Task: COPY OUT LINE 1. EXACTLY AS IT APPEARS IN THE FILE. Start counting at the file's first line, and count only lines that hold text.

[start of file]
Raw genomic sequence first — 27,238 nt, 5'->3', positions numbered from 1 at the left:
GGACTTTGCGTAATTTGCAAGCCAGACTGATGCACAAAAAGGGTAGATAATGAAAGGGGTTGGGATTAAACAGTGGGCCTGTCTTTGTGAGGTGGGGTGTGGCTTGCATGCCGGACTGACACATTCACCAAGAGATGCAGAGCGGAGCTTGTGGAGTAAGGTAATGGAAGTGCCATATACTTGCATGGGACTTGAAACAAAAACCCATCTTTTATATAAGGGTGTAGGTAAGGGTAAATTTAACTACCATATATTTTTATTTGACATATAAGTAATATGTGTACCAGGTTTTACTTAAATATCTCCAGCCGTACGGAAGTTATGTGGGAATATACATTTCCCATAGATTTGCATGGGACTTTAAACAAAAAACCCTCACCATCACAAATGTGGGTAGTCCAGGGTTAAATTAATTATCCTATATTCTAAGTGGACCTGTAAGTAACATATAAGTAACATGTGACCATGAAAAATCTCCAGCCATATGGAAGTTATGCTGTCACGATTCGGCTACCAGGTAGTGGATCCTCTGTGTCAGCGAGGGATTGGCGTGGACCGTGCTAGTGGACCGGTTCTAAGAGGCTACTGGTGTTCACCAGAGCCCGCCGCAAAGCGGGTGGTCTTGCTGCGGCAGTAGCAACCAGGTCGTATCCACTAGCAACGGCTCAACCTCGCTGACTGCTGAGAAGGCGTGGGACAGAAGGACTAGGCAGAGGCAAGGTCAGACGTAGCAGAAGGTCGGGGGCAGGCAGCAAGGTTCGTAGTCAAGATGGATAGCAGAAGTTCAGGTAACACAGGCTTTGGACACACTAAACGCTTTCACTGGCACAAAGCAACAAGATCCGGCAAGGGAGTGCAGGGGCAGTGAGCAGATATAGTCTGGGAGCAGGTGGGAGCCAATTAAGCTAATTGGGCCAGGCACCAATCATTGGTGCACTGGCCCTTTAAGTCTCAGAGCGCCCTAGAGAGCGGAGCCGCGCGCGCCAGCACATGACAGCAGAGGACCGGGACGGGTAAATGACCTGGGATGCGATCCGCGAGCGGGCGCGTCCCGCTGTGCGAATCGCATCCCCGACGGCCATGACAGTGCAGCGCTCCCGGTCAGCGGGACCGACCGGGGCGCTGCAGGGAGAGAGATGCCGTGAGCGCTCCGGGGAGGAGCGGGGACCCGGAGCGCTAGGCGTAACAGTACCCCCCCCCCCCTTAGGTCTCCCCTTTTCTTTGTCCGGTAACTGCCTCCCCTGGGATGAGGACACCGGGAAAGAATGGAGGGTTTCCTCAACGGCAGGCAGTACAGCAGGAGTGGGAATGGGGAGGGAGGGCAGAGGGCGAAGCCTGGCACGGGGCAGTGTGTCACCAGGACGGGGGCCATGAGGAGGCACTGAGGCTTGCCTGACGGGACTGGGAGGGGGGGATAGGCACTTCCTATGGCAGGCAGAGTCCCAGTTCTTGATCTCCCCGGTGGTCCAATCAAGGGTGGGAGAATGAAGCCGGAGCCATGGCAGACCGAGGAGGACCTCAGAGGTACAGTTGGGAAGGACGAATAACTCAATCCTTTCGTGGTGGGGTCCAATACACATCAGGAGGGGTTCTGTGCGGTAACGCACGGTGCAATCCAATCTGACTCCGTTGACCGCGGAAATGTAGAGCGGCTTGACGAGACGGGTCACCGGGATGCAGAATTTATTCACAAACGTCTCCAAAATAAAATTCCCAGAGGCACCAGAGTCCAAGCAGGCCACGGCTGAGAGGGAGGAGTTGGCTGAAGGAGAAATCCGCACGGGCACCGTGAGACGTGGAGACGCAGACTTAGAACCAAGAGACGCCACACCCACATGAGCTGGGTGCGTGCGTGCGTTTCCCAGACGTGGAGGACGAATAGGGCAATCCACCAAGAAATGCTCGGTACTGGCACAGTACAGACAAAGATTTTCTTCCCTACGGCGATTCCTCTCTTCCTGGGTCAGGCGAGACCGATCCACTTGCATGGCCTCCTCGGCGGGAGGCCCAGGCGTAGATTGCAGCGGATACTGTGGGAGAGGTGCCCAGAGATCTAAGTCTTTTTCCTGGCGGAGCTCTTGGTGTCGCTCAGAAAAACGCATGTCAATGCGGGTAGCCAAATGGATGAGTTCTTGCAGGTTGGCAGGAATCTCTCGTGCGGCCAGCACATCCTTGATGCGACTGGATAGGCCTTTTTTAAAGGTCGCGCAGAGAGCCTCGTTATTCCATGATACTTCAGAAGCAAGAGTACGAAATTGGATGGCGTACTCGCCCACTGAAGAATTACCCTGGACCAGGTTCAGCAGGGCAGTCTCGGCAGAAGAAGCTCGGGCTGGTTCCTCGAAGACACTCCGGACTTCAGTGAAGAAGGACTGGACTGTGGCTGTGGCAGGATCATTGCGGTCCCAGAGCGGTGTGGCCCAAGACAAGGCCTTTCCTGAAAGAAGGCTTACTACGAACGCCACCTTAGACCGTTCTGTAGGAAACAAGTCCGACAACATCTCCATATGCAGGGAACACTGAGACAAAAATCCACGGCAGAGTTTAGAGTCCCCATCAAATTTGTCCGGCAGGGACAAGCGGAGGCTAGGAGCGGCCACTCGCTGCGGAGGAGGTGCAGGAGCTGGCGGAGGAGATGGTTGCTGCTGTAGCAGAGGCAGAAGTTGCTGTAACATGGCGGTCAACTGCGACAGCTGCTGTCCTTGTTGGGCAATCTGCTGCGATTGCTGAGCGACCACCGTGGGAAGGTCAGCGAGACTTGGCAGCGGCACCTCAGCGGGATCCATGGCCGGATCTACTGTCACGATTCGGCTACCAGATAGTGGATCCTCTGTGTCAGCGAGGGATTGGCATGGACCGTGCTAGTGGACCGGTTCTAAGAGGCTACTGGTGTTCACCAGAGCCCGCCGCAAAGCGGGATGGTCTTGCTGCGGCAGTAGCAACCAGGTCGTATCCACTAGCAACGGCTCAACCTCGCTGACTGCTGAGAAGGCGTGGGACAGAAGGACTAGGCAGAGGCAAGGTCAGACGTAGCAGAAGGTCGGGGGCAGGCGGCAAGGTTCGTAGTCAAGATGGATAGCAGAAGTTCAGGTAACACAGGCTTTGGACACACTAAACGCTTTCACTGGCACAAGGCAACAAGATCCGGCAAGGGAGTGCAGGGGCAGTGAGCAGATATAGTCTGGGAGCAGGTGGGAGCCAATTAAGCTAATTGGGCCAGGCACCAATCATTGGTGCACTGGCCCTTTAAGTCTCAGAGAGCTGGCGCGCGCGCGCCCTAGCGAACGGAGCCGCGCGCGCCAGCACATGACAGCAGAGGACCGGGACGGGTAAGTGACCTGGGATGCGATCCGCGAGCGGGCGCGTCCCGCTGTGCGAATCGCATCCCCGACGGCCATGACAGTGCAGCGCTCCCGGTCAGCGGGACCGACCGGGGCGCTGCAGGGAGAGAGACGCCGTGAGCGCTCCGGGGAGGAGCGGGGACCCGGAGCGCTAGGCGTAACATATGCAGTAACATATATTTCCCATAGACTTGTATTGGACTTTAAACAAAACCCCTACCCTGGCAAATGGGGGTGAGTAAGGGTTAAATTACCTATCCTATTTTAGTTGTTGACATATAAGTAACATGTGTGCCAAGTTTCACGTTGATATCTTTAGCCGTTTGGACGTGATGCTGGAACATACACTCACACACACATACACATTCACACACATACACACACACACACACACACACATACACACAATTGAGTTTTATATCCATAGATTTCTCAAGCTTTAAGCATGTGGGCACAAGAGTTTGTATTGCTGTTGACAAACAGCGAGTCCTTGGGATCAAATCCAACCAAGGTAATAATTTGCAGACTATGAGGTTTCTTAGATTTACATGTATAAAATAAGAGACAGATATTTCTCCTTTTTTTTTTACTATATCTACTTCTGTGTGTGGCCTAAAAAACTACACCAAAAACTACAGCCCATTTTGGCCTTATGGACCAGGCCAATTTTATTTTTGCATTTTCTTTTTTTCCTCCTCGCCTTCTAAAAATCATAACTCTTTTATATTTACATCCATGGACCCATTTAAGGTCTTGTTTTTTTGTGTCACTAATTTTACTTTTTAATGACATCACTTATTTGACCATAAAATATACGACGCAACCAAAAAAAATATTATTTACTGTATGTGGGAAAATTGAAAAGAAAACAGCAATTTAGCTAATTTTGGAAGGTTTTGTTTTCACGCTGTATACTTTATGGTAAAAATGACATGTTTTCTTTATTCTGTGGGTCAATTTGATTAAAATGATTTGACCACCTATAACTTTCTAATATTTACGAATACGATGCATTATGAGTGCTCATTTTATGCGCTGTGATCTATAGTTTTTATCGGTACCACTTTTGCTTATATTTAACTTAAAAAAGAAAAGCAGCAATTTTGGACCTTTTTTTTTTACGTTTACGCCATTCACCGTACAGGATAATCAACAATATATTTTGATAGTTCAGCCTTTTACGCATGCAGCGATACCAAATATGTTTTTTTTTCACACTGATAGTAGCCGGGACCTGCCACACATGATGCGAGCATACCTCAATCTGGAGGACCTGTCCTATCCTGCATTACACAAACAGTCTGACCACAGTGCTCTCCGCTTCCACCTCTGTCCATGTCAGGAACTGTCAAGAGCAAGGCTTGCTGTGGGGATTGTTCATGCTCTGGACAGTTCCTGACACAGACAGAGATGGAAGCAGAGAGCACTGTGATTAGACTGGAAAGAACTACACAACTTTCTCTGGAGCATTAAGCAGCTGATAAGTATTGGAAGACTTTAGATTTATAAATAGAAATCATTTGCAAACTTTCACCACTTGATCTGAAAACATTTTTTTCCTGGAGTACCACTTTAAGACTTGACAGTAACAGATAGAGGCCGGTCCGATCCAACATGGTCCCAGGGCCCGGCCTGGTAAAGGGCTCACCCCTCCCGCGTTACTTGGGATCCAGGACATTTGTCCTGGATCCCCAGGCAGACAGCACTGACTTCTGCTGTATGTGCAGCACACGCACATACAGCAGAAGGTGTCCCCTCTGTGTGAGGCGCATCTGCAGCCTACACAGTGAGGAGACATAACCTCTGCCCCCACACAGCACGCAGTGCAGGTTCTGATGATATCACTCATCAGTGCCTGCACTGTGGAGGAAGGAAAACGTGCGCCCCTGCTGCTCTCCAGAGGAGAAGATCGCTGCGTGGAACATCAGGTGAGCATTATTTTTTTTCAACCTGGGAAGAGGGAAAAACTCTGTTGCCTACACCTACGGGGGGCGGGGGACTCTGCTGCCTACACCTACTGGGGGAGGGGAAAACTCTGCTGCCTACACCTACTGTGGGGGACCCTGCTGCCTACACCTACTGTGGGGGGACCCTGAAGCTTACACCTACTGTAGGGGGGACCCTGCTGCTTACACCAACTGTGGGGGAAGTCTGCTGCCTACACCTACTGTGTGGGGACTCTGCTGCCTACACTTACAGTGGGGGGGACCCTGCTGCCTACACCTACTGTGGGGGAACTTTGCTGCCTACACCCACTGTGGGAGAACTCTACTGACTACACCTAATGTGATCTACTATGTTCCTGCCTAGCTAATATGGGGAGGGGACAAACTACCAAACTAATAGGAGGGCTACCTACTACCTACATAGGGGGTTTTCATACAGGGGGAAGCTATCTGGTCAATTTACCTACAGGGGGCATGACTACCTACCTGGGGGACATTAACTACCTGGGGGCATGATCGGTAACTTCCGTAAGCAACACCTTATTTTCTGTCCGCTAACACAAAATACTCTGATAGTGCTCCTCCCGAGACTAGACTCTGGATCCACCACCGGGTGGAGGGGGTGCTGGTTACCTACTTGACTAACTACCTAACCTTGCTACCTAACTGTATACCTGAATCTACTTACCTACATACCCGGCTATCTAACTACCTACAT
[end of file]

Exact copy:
Raw genomic sequence first — 27,238 nt, 5'->3', positions numbered from 1 at the left: